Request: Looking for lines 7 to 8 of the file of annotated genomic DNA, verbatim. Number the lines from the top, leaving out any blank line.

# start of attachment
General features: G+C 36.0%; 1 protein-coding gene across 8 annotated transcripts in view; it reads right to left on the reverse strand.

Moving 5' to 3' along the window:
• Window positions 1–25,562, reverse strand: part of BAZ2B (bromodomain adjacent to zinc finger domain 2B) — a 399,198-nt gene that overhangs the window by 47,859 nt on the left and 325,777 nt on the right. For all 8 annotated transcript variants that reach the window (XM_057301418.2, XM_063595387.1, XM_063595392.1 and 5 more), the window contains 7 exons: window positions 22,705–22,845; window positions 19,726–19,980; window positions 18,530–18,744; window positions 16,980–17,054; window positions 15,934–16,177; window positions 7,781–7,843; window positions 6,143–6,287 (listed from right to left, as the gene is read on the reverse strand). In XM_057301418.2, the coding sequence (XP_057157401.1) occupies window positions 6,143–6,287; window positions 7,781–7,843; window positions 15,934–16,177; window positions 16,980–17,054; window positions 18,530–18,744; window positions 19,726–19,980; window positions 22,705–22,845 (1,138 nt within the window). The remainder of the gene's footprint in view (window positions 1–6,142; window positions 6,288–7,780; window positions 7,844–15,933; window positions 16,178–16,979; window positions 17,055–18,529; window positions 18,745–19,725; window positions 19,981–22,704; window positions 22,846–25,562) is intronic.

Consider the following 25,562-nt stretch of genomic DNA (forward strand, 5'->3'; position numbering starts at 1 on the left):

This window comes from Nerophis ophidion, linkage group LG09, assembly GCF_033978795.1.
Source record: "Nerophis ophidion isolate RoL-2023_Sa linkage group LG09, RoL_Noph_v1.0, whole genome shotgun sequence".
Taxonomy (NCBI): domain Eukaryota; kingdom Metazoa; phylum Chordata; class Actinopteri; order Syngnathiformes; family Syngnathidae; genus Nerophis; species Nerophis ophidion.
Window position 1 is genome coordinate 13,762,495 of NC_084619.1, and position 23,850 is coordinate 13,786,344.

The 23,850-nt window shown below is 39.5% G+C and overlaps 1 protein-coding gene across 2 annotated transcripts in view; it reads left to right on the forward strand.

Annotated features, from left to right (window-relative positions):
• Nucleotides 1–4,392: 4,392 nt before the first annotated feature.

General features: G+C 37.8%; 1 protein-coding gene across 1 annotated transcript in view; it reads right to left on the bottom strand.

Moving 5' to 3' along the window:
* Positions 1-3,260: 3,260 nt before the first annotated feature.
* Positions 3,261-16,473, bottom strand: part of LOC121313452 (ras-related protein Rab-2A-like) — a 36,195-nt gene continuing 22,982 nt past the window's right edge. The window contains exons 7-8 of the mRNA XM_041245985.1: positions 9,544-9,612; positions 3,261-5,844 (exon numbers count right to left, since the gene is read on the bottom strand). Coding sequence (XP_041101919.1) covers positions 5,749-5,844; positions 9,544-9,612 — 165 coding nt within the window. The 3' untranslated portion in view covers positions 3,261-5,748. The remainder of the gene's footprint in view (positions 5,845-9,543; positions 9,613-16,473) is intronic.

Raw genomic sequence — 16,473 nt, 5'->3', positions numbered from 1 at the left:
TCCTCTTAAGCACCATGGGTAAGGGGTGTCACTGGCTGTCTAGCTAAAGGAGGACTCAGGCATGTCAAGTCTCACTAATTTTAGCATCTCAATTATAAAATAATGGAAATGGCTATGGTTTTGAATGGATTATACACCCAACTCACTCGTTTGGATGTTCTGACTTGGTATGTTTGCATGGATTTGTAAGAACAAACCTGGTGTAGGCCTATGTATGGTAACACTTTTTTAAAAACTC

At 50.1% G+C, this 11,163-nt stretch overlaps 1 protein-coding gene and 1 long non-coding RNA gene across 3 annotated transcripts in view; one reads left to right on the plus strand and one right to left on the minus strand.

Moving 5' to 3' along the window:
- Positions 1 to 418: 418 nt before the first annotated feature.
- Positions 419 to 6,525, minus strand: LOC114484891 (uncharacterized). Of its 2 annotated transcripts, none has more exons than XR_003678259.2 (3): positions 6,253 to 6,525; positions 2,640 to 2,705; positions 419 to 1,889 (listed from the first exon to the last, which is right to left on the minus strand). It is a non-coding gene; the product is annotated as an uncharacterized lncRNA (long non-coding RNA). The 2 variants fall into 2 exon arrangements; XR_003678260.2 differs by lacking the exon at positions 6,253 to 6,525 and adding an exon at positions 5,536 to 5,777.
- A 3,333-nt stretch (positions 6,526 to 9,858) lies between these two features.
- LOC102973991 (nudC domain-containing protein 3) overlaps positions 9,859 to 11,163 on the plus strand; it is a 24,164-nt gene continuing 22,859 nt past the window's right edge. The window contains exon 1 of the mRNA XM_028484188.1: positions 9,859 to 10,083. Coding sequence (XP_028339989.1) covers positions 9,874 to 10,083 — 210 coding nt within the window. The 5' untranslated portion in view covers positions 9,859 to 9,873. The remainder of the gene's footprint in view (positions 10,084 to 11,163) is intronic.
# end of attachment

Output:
Taxonomy (NCBI): domain Eukaryota; kingdom Metazoa; phylum Chordata; class Actinopteri; order Syngnathiformes; family Syngnathidae; genus Nerophis; species Nerophis ophidion.
Window position 1 is genome coordinate 13,762,495 of NC_084619.1, and position 23,850 is coordinate 13,786,344.